And oh...
How i want a marriage that is long and fruitful - that is companionable and comfortable.... but never, ever long enough. How i want a life story that ends with a readiness for eternity... How i long for a love story that impacts a generation that isn't yet here... and how grateful i am that i got exposed to theirs.... even if it was - just as the sun was setting on it.

Monday, April 8, 2013

Another Baptism

It was a crazy resurrection weekend... (Still can't stomach the word 'easter'... what does that word even mean to me as a Christ-follower?)
Neil's mom & dad were visiting, but God had also provided other opportunities to bless and be blessed; like loving a sweet 6 year old girl for a few days, singing at a funeral - one that felt like a true Homecoming - leading worship at two poignant Good Friday services, welcoming some company who we couldn't wait to see on Friday afternoon, and preparing a party to celebrate our daughters friend's baptism on Sunday. We had a lot going on, and Neil only arrived home on Thursday at midnight - so by the time Sunday rolled around, my whole body was pretty swollen.

i shrugged at my puffy face in the mirror that morning, figuring nobody would see me in the back row of our church anyway, and got myself ready to go. We were attending the second service because that's when our little sparkplug friend was getting baptized. We couldn't miss it. The sanctuary was packed - and it felt like it was about 800 degrees - and so i thought, "ahh, no one will notice if i pull off my sweater" - even though i had put it on that morning purposefully, to smooth out a few of the puffy pregnancy lumps that had appeared over the past few busy days...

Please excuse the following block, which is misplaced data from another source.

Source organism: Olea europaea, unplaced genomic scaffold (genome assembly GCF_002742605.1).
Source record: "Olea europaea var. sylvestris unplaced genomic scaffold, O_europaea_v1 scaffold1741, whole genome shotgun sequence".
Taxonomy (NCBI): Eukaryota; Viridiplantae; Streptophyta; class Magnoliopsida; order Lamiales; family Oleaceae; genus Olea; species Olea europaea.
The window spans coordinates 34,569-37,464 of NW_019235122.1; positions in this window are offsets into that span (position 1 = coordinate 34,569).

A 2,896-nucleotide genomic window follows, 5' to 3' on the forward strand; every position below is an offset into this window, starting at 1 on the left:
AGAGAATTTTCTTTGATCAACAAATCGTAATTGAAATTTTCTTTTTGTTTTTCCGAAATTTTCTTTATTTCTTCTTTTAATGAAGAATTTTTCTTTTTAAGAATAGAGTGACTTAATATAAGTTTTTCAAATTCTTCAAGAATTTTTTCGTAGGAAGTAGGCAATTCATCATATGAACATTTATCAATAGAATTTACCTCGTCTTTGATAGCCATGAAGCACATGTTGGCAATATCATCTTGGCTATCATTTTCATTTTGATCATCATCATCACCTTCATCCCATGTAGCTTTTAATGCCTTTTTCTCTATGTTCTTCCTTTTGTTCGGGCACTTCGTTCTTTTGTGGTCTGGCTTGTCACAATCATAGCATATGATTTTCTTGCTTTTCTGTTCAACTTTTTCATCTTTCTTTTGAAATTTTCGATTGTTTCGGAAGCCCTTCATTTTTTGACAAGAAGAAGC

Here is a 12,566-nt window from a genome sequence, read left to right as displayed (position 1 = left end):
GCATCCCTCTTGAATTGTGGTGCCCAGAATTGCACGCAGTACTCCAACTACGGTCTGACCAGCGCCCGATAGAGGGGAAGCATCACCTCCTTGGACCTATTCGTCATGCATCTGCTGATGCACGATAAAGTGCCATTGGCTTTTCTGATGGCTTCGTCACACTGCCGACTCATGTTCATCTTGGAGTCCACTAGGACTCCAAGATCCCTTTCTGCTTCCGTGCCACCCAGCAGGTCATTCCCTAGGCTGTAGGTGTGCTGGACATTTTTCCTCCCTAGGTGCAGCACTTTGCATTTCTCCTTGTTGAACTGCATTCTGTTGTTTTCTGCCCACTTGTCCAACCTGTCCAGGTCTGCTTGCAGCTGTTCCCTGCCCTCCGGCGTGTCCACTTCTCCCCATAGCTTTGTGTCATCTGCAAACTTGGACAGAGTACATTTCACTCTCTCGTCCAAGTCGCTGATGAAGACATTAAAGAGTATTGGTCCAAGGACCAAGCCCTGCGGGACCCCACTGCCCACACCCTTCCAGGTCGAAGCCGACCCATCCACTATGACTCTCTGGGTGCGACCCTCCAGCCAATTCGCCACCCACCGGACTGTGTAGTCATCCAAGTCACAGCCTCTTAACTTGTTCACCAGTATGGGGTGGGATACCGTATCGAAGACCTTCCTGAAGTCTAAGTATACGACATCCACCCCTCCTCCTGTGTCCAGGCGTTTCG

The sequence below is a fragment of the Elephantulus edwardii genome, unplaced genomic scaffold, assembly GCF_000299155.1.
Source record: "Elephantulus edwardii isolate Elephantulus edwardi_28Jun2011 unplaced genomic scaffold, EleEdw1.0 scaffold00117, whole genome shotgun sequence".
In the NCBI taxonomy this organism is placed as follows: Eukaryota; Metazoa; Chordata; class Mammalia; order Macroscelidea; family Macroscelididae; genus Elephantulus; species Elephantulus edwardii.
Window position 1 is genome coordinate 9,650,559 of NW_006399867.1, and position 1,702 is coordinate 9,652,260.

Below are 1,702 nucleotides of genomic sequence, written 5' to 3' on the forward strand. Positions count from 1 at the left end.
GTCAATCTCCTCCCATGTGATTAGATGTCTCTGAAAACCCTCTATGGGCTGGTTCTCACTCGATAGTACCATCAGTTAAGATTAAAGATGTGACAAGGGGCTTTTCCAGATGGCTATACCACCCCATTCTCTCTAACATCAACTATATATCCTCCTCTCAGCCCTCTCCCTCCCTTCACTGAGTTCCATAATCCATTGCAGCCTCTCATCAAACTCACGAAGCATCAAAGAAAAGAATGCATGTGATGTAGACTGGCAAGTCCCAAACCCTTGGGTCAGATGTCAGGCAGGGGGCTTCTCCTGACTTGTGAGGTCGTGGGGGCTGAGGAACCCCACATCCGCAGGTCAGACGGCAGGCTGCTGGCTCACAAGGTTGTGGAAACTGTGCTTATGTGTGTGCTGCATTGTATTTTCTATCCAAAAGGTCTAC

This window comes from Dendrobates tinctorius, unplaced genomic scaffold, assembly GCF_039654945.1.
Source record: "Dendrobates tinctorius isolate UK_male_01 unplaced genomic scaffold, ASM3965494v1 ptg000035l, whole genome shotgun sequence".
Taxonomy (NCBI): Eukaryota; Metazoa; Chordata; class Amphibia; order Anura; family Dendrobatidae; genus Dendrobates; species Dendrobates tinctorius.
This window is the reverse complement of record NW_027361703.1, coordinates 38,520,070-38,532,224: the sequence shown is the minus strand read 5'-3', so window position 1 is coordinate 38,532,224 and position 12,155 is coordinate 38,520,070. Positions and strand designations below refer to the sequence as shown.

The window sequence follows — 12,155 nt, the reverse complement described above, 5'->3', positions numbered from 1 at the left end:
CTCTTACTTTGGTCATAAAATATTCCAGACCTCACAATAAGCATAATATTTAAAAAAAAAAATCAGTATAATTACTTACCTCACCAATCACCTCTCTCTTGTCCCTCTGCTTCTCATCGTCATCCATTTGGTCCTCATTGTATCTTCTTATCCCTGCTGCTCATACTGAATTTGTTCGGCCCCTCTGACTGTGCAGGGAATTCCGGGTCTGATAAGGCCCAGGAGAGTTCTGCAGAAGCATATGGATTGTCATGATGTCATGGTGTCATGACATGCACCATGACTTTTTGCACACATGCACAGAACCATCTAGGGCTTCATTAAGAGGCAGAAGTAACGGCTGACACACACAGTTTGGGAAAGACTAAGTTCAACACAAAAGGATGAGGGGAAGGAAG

A couple of songs in, i noticed our little friend waving to me to come up closer so i wouldn't miss anything - and so i slipped from my seat and tried to unobtrusively make my way to the front row where the fresh faced teenagers were sitting.

The first baptism was a friend and fellow expectant mama... i wept as she told of God preparing a way for the spiritual nurturing of her entire family and the gentle leading of a shepherd who is so keenly aware of those who are with young.